Thursday, January 5, 2017

Exploring Chemical Transport through Food: A Proposal for a Comprehensive Approach to Predict Exposures

In July 2015 I wrote a feature for Environmental Health Perspectives on chemical migration from packaging into food, and it's a subject I continue to ponder both in my daily life and as a journalist. A second, shorter story on the subject -- and on the bigger picture of chemical contamination of food and the global food web in which it is situated -- appears in this month's issue of EHP. This latest one is a news story, or Science Selection, addressing a new paper also published in the same issue. After that, another full-length feature is on the way; I'm currently reporting a story for EHP that will investigate the question of equitable reduction of exposure to chemicals chemicals via not only food/diet but also air and water.

Monday, January 2, 2017

Coastal Trail, Coastal Conservancy, and Coastal Act in the SF Chronicle

Yesterday I had TWO articles published, one in a magazine and one in a newspaper, that addressed the California Coastal Trail. Earlier today I posted the first.
And here's the second, an outgrowth of that work and additional research I did with colleagues Ariel Rubissow Okamoto (my editor at Estuary News) and writer Lisa Owens Viana last fall on the history of the 1976 Coastal Act and the State Coastal Conservancy. It's a nice little New Year's Day piece in the San Francisco Chronicle on the Conservancy, the Coastal Trail, and the 40th anniversary of the Coastal Act.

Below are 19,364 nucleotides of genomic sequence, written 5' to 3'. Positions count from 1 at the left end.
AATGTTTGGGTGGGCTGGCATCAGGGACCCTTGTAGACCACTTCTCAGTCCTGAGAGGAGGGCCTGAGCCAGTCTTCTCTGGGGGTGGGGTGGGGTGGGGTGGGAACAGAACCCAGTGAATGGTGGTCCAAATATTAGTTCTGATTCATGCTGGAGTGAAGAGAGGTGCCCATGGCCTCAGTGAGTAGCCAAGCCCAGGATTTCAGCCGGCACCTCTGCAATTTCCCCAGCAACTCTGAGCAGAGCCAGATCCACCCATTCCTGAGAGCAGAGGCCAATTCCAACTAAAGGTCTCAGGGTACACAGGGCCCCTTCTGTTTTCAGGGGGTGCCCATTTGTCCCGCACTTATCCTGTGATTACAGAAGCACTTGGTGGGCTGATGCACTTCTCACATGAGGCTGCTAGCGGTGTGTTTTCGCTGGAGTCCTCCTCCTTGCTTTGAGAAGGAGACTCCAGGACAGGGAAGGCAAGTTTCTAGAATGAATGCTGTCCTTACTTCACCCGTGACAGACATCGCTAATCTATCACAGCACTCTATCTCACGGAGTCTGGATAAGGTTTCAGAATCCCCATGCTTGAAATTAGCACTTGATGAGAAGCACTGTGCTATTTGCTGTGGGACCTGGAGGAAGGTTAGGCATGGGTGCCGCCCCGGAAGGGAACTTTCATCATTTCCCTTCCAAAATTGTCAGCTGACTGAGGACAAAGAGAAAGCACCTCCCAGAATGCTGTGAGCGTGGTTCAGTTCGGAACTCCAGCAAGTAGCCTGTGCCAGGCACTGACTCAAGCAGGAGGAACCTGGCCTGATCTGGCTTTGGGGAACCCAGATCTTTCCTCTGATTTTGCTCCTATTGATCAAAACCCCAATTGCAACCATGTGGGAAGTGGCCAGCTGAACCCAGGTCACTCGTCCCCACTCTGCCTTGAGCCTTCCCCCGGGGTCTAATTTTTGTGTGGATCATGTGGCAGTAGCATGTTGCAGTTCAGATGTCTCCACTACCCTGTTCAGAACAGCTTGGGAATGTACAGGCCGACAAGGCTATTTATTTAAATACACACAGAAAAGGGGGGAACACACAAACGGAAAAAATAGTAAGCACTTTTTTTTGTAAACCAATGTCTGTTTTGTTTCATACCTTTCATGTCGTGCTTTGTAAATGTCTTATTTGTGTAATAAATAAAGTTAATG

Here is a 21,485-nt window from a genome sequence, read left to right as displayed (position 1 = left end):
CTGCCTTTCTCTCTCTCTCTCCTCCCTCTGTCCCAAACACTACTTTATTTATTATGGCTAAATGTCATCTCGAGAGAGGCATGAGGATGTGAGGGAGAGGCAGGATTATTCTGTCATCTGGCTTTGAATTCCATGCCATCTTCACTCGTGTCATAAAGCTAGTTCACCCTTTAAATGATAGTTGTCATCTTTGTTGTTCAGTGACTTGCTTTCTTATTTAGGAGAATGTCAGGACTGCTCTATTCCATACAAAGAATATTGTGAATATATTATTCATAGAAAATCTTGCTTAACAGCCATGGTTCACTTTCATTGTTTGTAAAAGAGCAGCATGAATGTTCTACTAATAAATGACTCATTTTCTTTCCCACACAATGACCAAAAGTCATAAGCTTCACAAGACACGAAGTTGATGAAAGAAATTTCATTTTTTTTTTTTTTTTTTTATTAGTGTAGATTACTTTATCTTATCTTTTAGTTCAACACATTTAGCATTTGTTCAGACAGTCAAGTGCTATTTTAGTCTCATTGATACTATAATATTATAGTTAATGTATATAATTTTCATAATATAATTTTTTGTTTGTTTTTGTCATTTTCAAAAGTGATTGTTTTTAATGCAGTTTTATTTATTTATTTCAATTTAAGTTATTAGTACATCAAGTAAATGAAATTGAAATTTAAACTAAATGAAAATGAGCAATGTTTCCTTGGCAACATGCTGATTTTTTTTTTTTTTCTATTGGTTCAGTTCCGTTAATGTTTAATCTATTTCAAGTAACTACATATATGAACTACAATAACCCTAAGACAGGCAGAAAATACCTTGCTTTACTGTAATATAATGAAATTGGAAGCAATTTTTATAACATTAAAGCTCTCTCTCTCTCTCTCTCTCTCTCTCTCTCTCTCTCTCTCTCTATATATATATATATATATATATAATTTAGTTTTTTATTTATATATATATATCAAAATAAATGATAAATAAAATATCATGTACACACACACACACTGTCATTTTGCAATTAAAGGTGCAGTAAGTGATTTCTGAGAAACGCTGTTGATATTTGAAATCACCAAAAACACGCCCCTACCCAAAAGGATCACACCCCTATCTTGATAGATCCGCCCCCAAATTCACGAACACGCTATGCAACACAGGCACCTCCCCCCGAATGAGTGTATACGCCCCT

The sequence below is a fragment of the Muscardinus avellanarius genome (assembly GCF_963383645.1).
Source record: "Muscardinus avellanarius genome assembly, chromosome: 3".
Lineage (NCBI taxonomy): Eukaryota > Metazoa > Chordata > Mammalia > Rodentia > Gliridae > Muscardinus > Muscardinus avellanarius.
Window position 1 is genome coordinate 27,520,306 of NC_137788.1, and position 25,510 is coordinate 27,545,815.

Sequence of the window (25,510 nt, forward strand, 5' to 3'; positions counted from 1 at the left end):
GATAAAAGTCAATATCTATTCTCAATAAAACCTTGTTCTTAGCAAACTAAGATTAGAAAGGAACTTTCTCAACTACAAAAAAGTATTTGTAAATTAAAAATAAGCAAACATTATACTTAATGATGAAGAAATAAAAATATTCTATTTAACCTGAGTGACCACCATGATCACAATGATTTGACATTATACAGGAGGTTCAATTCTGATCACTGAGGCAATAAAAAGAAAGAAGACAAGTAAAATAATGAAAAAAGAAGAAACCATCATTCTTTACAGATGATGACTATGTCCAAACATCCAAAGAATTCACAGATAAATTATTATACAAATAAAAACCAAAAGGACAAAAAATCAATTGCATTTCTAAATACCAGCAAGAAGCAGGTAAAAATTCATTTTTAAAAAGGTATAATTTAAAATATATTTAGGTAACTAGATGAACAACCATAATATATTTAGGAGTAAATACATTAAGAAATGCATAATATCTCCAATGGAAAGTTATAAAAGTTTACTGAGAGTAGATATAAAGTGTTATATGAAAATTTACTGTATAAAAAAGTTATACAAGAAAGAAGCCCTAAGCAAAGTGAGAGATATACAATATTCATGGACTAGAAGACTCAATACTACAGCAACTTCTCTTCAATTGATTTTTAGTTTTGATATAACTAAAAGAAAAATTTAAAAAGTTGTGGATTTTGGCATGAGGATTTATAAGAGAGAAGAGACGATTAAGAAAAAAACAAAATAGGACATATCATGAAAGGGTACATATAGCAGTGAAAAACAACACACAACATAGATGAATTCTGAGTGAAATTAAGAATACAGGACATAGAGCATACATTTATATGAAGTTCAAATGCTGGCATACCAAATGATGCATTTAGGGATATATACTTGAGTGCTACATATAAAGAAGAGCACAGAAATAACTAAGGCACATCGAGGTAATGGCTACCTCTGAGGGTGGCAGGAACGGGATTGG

Ariel, Lisa, and I hope that a third (and much longer) piece co-authored by all three of us will appear in an environmental law journal later this year. Final acceptance is still pending. For now, read up on these two!

Franklin Point, the Coastal Trail, and the beauty of the San Mateo County coast

Wow. It's been nearly five years since I last contributed to Bay Nature magazine, even though, in the lowercase sense, bay nature is a focus of my work and interests and daily life. While my last article was focused on restoration (see "Reclaiming the Richmond Shoreline"), this latest one -- published yesterday in the January-March issue of Bay Nature -- is more of a travel piece highlighting protection and conservation and the experience of visiting a mostly intact sliver of coast in northern Ano Nuevo State Park. It discusses the native plants that make their home here, access afforded by the California Coastal Trail, and the history of human impacts on the land, both good and bad. A pleasure to work on and an incredible learning experience. The project even inspired the creation of my Instagram and Twitter accounts Bay Area Flora (@bay_area_flora). Read the article here.